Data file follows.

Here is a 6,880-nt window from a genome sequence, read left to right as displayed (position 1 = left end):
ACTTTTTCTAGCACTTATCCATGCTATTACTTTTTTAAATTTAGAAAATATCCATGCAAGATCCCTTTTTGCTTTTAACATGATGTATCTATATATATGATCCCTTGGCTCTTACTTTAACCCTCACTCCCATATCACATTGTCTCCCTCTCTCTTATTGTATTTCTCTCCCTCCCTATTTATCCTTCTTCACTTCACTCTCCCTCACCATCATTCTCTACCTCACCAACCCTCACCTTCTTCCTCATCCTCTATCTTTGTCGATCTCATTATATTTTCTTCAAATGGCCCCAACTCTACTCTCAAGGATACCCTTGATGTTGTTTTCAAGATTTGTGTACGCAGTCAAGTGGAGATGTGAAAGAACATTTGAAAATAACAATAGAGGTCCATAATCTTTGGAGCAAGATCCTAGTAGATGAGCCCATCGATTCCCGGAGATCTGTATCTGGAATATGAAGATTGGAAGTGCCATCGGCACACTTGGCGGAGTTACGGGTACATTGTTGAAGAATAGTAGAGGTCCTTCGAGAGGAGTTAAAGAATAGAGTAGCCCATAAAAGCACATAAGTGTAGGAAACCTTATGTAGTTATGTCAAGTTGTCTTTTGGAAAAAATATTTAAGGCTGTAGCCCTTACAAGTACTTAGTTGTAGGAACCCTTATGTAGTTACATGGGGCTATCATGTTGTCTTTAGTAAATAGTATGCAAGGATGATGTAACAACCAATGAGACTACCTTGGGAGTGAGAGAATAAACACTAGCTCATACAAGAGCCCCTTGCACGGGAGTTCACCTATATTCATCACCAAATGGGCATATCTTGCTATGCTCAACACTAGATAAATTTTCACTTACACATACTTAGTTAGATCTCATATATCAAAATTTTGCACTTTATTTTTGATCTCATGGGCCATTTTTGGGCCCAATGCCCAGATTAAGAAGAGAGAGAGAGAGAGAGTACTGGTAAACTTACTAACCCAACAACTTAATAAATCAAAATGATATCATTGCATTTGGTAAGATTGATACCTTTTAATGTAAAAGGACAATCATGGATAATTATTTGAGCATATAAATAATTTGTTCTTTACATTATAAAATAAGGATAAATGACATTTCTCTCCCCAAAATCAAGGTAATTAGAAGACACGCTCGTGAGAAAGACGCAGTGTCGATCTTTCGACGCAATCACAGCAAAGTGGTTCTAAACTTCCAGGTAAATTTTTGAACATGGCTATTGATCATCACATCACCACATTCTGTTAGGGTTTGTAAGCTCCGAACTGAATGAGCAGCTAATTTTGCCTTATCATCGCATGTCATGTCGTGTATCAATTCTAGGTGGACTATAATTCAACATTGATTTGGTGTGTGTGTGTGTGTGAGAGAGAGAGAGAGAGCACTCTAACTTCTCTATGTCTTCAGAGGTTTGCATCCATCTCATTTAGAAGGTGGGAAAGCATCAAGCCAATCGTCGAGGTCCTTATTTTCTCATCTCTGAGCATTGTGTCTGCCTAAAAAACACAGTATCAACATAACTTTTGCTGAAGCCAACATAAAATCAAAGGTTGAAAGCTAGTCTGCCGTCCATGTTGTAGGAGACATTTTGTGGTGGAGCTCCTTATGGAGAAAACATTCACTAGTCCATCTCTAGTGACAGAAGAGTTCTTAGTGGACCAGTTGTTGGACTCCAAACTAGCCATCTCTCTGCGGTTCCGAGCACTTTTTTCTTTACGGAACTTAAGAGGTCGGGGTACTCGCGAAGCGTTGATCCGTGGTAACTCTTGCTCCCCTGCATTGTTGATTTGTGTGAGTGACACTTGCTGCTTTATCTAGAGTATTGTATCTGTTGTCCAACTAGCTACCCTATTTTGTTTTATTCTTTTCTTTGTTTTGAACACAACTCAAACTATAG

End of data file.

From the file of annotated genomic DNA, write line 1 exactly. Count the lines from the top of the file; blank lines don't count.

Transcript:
Here is a 6,880-nt window from a genome sequence, read left to right as displayed (position 1 = left end):